And interchangeably hurle downe my gage
    Vpon this ouer-weening Traitors foote,
    To proue my selfe a loyall Gentleman,
    Euen in the best blood chamber'd in his bosome.
    155In hast whereof, most heartily I pray
    Your Highnesse to assigne our Triall day.
    King. Wrath-kindled Gentlemen be rul'd by me:
    Let's purge this choller without letting blood:
    This we prescribe, though no Physition,

    160Deepe malice makes too deepe incision.
    Forget, forgiue, conclude, and be agreed,
    Our Doctors say, This is no time to bleed.
    Good Vnckle, let this end where it begun,
    Wee'l calme the Duke of Norfolke; you, your son.
    165Gaunt. To be a make-peace shall become my age,
    Throw downe (my sonne) the Duke of Norfolkes gage.
    King. And Norfolke, throw downe his.
    Gaunt. When Harrie when? Obedience bids,
    Obedience bids I should not bid agen.
    170King. Norfolke, throw downe, we bidde; there is
    no boote.
    Mow. My selfe I throw (dread Soueraigne) at thy foot.
    My life thou shalt command, but not my shame,
    The one my dutie owes, but my faire name
    175Despight of death, that liues vpon my graue
    To darke dishonours vse, thou shalt not haue.
    I am disgrac'd, impeach'd, and baffel'd heere,
    Pierc'd to the soule with slanders venom'd speare:
    The which no balme can cure, but his heart blood
    180Which breath'd this poyson.
    King. Rage must be withstood:
    Giue me his gage: Lyons make Leopards tame.
    Mo, Yea, but not change his spots: take but my shame,
    And I resigne my gage. My deere, deere Lord,
    185The purest treasure mortall times afford
    Is spotlesse reputation: that away,
    Men are but gilded loame, or painted clay.
    A Iewell in a ten times barr'd vp Chest,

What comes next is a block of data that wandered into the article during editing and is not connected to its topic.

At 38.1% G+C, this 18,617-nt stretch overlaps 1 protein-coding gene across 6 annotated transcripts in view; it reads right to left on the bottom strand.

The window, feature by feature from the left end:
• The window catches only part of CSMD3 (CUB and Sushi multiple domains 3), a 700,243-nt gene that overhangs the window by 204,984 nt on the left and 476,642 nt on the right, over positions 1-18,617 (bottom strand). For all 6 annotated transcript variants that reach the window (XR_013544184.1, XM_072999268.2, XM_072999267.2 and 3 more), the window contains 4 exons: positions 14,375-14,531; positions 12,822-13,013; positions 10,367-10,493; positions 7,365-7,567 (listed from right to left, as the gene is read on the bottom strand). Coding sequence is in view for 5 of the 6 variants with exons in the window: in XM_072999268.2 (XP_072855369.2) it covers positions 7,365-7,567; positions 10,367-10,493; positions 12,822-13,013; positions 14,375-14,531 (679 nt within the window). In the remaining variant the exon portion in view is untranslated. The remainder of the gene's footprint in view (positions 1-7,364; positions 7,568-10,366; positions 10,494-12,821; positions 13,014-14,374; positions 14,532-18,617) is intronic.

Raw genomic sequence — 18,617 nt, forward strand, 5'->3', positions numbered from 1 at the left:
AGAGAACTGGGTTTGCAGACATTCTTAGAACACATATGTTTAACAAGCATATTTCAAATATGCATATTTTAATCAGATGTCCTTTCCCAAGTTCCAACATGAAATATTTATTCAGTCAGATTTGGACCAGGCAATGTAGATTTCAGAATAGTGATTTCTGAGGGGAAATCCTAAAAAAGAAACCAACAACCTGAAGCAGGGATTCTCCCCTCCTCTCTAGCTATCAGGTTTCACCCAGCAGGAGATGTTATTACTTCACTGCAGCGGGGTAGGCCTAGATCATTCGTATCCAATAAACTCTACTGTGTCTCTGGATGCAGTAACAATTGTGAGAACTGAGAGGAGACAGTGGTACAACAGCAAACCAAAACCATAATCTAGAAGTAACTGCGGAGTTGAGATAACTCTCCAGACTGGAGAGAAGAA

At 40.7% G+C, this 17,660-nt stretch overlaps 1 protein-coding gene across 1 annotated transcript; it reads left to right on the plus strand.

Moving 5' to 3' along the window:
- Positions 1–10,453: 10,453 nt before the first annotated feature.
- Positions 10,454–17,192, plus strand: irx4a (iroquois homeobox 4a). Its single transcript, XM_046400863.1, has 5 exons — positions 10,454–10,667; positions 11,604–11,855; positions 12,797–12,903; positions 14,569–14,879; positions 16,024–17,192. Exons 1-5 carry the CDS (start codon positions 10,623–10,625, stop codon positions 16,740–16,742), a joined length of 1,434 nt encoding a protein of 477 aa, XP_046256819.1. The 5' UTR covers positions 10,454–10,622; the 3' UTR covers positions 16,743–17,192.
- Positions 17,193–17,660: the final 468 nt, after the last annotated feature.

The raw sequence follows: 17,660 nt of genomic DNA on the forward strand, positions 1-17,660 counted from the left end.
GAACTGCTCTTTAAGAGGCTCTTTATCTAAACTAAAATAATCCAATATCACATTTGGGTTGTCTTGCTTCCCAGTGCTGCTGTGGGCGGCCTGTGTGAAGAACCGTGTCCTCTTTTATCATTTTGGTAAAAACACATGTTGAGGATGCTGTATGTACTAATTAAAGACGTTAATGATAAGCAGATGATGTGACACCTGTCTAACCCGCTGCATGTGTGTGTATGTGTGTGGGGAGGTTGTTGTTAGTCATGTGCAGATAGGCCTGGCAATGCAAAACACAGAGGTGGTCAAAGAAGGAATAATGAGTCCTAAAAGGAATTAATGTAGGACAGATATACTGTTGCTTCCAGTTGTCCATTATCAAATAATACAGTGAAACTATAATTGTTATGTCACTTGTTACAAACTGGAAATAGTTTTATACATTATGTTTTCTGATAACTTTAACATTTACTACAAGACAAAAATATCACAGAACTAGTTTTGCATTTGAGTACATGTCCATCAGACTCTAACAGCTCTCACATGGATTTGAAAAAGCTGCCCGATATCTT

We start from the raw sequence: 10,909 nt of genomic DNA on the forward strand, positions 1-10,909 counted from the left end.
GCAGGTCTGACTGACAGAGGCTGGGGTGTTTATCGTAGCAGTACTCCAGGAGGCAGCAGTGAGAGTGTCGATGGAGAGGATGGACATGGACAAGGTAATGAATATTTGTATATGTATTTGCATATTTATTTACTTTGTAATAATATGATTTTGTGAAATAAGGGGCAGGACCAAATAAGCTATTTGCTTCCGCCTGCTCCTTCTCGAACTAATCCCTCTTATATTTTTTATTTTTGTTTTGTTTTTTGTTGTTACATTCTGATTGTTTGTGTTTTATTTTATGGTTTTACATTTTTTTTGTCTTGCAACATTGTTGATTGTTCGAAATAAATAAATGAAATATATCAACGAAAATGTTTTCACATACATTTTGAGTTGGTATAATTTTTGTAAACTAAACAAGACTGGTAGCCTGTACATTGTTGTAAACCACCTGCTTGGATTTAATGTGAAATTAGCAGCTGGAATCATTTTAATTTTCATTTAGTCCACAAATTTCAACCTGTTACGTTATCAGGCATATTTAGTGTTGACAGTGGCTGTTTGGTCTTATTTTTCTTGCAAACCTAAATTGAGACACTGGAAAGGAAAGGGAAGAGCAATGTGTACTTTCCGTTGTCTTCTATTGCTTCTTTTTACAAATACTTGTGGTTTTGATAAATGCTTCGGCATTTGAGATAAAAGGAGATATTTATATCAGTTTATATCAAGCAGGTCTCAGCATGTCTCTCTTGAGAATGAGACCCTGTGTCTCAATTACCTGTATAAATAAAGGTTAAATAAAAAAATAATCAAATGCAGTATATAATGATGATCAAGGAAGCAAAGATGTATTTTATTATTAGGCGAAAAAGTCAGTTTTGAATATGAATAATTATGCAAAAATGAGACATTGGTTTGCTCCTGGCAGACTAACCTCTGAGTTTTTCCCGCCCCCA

Is a bold spirit, in a loyall brest.
    190Mine Honor is my life; both grow in one:
    Take Honor from me, and my life is done.
    Then (deere my Liege) mine Honor let me trie,
    In that I liue; and for that will I die.
    King. Coosin, throw downe your gage,
    195Do you begin.
    Bul. Oh heauen defend my soule from such foule sin.
    Shall I seeme Crest-falne in my fathers sight,
    Or with pale beggar-feare impeach my hight
    Before this out-dar'd dastard? Ere my toong,
    200Shall wound mine honor with such feeble wrong;
    Or sound so base a parle: my teeth shall teare
    The slauish motiue of recanting feare,
    And spit it bleeding in his high disgrace,
    Where shame doth harbour, euen in Mowbrayes face.
    205 Exit Gaunt.
    King. We were not borne to sue, but to command,
    Which since we cannot do to make you friends,
    Be readie, (as your liues shall answer it)
    At Couentree, vpon S. Lamberts day:
    210There shall your swords and Lances arbitrate
    The swelling difference of your setled hate:
    Since we cannot attone you, you shall see
    Iustice designe the Victors Chiualrie.
    Lord Marshall, command our Officers at Armes,
    215Be readie to direct these home Alarmes. Exeunt.

    Scaena Secunda.

    Enter Gaunt, and Dutchesse of Gloucester.
    Gaunt. Alas, the part I had in Glousters blood,
    Doth more solicite me then your exclaimes,
    220To stirre against the Butchers of his life.